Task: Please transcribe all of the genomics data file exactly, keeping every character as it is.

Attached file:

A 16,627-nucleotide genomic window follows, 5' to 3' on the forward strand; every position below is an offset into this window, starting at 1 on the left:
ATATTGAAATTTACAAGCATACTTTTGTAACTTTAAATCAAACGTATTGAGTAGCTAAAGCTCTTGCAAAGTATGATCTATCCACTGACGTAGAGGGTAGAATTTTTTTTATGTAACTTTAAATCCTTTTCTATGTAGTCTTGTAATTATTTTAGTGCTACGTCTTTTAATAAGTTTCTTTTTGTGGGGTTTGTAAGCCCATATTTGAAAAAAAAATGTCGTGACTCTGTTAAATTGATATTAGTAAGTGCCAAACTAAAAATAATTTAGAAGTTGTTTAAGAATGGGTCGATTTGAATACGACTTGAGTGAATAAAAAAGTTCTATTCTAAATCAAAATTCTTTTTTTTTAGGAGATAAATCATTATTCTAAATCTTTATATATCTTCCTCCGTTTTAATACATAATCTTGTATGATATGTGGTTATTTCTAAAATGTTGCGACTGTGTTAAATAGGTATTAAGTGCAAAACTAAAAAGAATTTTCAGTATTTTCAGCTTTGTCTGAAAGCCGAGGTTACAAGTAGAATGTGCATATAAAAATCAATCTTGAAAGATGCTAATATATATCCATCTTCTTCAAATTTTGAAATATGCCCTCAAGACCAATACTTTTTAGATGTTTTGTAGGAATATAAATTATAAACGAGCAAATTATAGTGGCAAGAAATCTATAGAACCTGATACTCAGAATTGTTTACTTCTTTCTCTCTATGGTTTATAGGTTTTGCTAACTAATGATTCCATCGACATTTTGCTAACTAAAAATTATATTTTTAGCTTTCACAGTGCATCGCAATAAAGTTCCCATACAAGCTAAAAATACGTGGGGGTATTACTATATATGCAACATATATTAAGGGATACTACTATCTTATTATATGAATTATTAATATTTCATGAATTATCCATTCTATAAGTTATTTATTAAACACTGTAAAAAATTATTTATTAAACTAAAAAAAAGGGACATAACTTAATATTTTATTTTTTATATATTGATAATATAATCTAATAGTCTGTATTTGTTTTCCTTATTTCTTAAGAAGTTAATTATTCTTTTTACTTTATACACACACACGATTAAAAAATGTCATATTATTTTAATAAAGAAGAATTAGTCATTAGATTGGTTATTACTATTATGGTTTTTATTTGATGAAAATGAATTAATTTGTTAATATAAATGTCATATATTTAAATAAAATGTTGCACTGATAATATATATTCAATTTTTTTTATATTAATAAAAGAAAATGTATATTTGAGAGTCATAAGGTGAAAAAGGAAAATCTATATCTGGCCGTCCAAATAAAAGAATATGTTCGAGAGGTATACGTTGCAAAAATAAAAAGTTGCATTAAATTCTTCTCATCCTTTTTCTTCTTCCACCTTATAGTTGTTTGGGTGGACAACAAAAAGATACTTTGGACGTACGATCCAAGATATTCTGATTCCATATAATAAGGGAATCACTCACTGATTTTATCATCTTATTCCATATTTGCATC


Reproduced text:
A 16,627-nucleotide genomic window follows, 5' to 3' on the forward strand; every position below is an offset into this window, starting at 1 on the left:
ATATTGAAATTTACAAGCATACTTTTGTAACTTTAAATCAAACGTATTGAGTAGCTAAAGCTCTTGCAAAGTATGATCTATCCACTGACGTAGAGGGTAGAATTTTTTTTATGTAACTTTAAATCCTTTTCTATGTAGTCTTGTAATTATTTTAGTGCTACGTCTTTTAATAAGTTTCTTTTTGTGGGGTTTGTAAGCCCATATTTGAAAAAAAAATGTCGTGACTCTGTTAAATTGATATTAGTAAGTGCCAAACTAAAAATAATTTAGAAGTTGTTTAAGAATGGGTCGATTTGAATACGACTTGAGTGAATAAAAAAGTTCTATTCTAAATCAAAATTCTTTTTTTTTAGGAGATAAATCATTATTCTAAATCTTTATATATCTTCCTCCGTTTTAATACATAATCTTGTATGATATGTGGTTATTTCTAAAATGTTGCGACTGTGTTAAATAGGTATTAAGTGCAAAACTAAAAAGAATTTTCAGTATTTTCAGCTTTGTCTGAAAGCCGAGGTTACAAGTAGAATGTGCATATAAAAATCAATCTTGAAAGATGCTAATATATATCCATCTTCTTCAAATTTTGAAATATGCCCTCAAGACCAATACTTTTTAGATGTTTTGTAGGAATATAAATTATAAACGAGCAAATTATAGTGGCAAGAAATCTATAGAACCTGATACTCAGAATTGTTTACTTCTTTCTCTCTATGGTTTATAGGTTTTGCTAACTAATGATTCCATCGACATTTTGCTAACTAAAAATTATATTTTTAGCTTTCACAGTGCATCGCAATAAAGTTCCCATACAAGCTAAAAATACGTGGGGGTATTACTATATATGCAACATATATTAAGGGATACTACTATCTTATTATATGAATTATTAATATTTCATGAATTATCCATTCTATAAGTTATTTATTAAACACTGTAAAAAATTATTTATTAAACTAAAAAAAAGGGACATAACTTAATATTTTATTTTTTATATATTGATAATATAATCTAATAGTCTGTATTTGTTTTCCTTATTTCTTAAGAAGTTAATTATTCTTTTTACTTTATACACACACACGATTAAAAAATGTCATATTATTTTAATAAAGAAGAATTAGTCATTAGATTGGTTATTACTATTATGGTTTTTATTTGATGAAAATGAATTAATTTGTTAATATAAATGTCATATATTTAAATAAAATGTTGCACTGATAATATATATTCAATTTTTTTTATATTAATAAAAGAAAATGTATATTTGAGAGTCATAAGGTGAAAAAGGAAAATCTATATCTGGCCGTCCAAATAAAAGAATATGTTCGAGAGGTATACGTTGCAAAAATAAAAAGTTGCATTAAATTCTTCTCATCCTTTTTCTTCTTCCACCTTATAGTTGTTTGGGTGGACAACAAAAAGATACTTTGGACGTACGATCCAAGATATTCTGATTCCATATAATAAGGGAATCACTCACTGATTTTATCATCTTATTCCATATTTGCATC